Organization and Productivity Tips for the Busy Photographer

I am not an organized person. I am a tornado. I have a mind that bounces from thought to thought, and wants to be constantly moving, not stopping to plan or analyze. Which is why I LOVE systems, organization, and efficiency. I know, that doesn’t really make sense right? Why would a messy person love organization? Well, I learned in the early years in business that I was not good at managing my time and keeping track of all of the various aspects of my business. So, I decided that I needed to put systems in place that would manage me. I needed lists and schedules and rules to keep myself from destroying my business.

The following are some of my best organization and efficiency tips that will save you time and keep your business running smoothly:

Make a Plan

To start, I recommend doing a purge and reorganization of your physical workspace. Get everything clean, organized, and if possible, pretty. As photographers we crave visual inspiration, so put something in your workspace that inspires you. Having a clean organized workspace will help to keep your thoughts organized as well. Next, you need to start planning ahead. Determine what work needs to be done and when and how you will do it. We’ll start that by creating some To Do Lists And, yes, I absolutely have a system for creating my “To Do” lists.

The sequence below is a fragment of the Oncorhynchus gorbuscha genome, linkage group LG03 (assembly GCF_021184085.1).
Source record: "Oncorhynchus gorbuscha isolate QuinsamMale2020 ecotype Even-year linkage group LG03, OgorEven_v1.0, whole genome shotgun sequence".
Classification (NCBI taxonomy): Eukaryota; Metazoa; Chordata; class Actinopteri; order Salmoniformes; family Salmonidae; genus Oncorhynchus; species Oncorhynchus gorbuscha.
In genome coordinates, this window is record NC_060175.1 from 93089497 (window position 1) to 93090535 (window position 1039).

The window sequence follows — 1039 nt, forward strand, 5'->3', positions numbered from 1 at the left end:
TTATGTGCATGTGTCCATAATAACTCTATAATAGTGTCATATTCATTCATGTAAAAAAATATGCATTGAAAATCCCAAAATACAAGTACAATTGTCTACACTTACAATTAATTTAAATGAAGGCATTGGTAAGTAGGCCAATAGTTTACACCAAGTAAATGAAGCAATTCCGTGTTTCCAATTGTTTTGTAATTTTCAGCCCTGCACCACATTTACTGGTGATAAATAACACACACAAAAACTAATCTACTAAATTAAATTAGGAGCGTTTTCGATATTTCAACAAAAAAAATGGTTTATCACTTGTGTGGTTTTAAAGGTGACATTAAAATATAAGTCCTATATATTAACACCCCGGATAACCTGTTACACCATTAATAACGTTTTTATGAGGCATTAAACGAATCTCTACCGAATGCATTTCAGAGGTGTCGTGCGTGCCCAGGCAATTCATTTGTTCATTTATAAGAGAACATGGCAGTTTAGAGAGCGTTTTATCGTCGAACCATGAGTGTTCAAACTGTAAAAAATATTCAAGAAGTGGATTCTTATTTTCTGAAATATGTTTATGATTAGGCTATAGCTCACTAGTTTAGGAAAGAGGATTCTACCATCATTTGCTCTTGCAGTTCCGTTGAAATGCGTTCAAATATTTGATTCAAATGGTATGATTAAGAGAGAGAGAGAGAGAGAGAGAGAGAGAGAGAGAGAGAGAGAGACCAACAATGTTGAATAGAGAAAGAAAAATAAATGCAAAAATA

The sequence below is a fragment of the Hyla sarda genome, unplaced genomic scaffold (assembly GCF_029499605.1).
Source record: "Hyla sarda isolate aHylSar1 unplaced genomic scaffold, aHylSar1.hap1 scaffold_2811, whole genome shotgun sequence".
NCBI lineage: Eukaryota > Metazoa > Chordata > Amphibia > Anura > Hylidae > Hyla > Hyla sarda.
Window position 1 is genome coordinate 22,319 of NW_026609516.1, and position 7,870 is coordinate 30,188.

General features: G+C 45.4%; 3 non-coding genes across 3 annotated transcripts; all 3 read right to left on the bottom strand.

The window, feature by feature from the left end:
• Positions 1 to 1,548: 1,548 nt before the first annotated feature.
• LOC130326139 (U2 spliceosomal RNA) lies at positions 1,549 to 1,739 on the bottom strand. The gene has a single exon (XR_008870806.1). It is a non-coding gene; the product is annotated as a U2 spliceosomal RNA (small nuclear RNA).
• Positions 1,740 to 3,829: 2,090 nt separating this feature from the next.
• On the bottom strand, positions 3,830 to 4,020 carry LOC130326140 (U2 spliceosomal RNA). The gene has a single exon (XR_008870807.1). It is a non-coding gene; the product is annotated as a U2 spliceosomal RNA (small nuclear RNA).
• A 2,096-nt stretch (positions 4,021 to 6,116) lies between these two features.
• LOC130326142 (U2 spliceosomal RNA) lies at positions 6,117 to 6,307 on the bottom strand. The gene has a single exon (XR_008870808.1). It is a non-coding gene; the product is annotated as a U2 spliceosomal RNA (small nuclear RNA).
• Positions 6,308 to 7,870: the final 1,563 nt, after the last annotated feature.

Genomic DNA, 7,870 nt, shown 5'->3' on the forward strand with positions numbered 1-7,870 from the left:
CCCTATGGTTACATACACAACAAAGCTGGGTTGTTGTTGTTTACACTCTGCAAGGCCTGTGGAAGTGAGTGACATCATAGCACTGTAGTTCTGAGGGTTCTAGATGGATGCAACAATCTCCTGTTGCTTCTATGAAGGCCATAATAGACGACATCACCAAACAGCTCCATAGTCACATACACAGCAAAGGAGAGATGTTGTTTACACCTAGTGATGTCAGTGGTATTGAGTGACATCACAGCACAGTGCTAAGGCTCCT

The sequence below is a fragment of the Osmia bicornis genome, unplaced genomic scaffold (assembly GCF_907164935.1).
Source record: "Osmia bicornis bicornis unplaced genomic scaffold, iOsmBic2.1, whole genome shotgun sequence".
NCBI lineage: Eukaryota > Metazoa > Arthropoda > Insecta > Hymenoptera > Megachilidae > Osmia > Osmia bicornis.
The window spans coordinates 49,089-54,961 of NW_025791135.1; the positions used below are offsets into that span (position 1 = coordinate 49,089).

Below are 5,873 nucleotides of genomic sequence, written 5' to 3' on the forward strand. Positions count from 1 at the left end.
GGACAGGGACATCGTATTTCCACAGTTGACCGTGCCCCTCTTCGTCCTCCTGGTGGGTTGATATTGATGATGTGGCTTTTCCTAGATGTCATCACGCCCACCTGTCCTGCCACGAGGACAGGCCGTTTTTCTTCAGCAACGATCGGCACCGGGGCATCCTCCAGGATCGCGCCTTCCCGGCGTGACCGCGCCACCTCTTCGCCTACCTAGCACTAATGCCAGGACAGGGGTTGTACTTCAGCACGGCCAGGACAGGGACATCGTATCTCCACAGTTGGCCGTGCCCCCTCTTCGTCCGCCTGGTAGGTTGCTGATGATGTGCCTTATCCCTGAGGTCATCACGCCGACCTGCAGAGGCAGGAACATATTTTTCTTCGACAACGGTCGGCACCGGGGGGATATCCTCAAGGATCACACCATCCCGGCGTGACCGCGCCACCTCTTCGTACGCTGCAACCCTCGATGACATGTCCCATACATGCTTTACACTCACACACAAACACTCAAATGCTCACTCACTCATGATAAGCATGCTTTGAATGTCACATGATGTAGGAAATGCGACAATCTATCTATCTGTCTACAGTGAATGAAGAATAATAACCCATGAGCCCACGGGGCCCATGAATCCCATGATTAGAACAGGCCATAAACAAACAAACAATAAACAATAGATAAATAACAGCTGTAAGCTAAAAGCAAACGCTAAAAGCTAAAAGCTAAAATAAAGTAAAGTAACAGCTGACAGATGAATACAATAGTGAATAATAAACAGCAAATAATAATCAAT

Get it All Out – Start by getting every single idea that is written on notepads or sticky notes or are just in your head, out and down on paper, or your computer. I prefer the computer to make it easier to do the following steps. I love using Wunderlist for this, so that I can create different to do lists and then drag and drop different items into each list.

Organize It – I next take my enormous list and I put them into separate category lists (i.e. Marketing, Business Admin, Business Planning, Client Work, Bookkeeping, Education, etc.). Everything on my list goes into a different category.

Prioritize It – Next I prioritize which order these categories need to be tackled in. Which is most important or needs to be taken care of first. For me, it’s Client Work, Marketing, Business Admin, Design Work, Business Planning, Pricing & Sales, Bookkeeping, Education, and Long Term Projects.

Schedule It – Break each item large item down into the individual tasks that need to be done to complete it, give it a due date, and then put each task on your calendar. Try to be realistic about how long each task will take you and how much you can get done in a day.

At the end of each day I create my “to do” list of essential tasks for the following day. To create this, I look at my lists, as well as what I have scheduled on the calendar. If I have something scheduled for that day, it goes on the daily to do list. And then I review, in priority order what needs to be done, and I put the items that need to be done right away on my daily “to do” list.

Block Scheduling

Some items you have to do every day, like email and social media updates. For those tasks I block out specific times of the day to get those done. I like email to be checked first thing in the morning, mid-day, and last thing of the day. That keeps new inquiries and clients, from waiting more than a few hours to receive a reply. I give myself 30 minutes and then, when I’m done I close down my email. The same goes for Social Media, Facebook can be a HUGE time suck, so I schedule my 30 minute check-ins for a couple times a day, and keep it closed outside of those times.